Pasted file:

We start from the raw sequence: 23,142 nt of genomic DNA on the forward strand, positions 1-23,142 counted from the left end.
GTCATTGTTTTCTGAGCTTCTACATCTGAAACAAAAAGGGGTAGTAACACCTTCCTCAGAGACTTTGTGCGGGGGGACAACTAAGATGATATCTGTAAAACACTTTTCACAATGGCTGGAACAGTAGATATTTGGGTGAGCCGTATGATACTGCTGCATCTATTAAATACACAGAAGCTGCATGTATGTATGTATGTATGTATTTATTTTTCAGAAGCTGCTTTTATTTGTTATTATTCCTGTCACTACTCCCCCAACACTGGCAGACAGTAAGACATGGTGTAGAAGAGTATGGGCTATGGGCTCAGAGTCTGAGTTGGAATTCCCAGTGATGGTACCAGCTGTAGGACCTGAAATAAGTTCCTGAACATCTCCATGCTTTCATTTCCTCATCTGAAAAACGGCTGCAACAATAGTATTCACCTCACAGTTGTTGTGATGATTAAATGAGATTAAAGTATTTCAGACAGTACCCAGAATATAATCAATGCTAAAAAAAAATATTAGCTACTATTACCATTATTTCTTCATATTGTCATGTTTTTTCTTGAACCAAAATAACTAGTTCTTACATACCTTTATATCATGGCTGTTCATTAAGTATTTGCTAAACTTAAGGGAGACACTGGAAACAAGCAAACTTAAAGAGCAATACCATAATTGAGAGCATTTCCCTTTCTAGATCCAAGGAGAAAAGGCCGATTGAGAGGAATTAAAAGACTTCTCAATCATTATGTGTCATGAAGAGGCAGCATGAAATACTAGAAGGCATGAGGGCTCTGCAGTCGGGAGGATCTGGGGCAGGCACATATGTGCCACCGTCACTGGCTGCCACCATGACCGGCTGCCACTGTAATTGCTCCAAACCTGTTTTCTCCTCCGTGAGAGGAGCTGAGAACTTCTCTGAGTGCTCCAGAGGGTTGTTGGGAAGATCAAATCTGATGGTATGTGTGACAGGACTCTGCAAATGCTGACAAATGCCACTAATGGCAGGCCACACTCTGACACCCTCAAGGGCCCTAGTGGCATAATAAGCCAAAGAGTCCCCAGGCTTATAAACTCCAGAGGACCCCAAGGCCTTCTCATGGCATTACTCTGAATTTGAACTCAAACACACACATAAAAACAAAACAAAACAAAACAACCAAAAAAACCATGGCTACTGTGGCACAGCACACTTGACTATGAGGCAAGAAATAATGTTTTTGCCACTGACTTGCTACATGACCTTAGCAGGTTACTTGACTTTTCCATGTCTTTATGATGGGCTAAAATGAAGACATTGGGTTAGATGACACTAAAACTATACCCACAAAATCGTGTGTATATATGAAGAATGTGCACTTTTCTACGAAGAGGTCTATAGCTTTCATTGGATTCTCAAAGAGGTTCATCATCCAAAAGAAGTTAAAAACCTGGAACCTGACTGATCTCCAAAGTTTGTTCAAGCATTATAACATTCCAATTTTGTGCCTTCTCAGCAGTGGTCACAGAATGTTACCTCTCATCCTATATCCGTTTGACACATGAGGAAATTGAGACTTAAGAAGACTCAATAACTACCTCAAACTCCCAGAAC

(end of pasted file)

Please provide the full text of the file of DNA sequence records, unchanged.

We start from the raw sequence: 23,142 nt of genomic DNA on the forward strand, positions 1-23,142 counted from the left end.
GTCATTGTTTTCTGAGCTTCTACATCTGAAACAAAAAGGGGTAGTAACACCTTCCTCAGAGACTTTGTGCGGGGGGACAACTAAGATGATATCTGTAAAACACTTTTCACAATGGCTGGAACAGTAGATATTTGGGTGAGCCGTATGATACTGCTGCATCTATTAAATACACAGAAGCTGCATGTATGTATGTATGTATGTATTTATTTTTCAGAAGCTGCTTTTATTTGTTATTATTCCTGTCACTACTCCCCCAACACTGGCAGACAGTAAGACATGGTGTAGAAGAGTATGGGCTATGGGCTCAGAGTCTGAGTTGGAATTCCCAGTGATGGTACCAGCTGTAGGACCTGAAATAAGTTCCTGAACATCTCCATGCTTTCATTTCCTCATCTGAAAAACGGCTGCAACAATAGTATTCACCTCACAGTTGTTGTGATGATTAAATGAGATTAAAGTATTTCAGACAGTACCCAGAATATAATCAATGCTAAAAAAAAATATTAGCTACTATTACCATTATTTCTTCATATTGTCATGTTTTTTCTTGAACCAAAATAACTAGTTCTTACATACCTTTATATCATGGCTGTTCATTAAGTATTTGCTAAACTTAAGGGAGACACTGGAAACAAGCAAACTTAAAGAGCAATACCATAATTGAGAGCATTTCCCTTTCTAGATCCAAGGAGAAAAGGCCGATTGAGAGGAATTAAAAGACTTCTCAATCATTATGTGTCATGAAGAGGCAGCATGAAATACTAGAAGGCATGAGGGCTCTGCAGTCGGGAGGATCTGGGGCAGGCACATATGTGCCACCGTCACTGGCTGCCACCATGACCGGCTGCCACTGTAATTGCTCCAAACCTGTTTTCTCCTCCGTGAGAGGAGCTGAGAACTTCTCTGAGTGCTCCAGAGGGTTGTTGGGAAGATCAAATCTGATGGTATGTGTGACAGGACTCTGCAAATGCTGACAAATGCCACTAATGGCAGGCCACACTCTGACACCCTCAAGGGCCCTAGTGGCATAATAAGCCAAAGAGTCCCCAGGCTTATAAACTCCAGAGGACCCCAAGGCCTTCTCATGGCATTACTCTGAATTTGAACTCAAACACACACATAAAAACAAAACAAAACAAAACAACCAAAAAAACCATGGCTACTGTGGCACAGCACACTTGACTATGAGGCAAGAAATAATGTTTTTGCCACTGACTTGCTACATGACCTTAGCAGGTTACTTGACTTTTCCATGTCTTTATGATGGGCTAAAATGAAGACATTGGGTTAGATGACACTAAAACTATACCCACAAAATCGTGTGTATATATGAAGAATGTGCACTTTTCTACGAAGAGGTCTATAGCTTTCATTGGATTCTCAAAGAGGTTCATCATCCAAAAGAAGTTAAAAACCTGGAACCTGACTGATCTCCAAAGTTTGTTCAAGCATTATAACATTCCAATTTTGTGCCTTCTCAGCAGTGGTCACAGAATGTTACCTCTCATCCTATATCCGTTTGACACATGAGGAAATTGAGACTTAAGAAGACTCAATAACTACCTCAAACTCCCAGAAC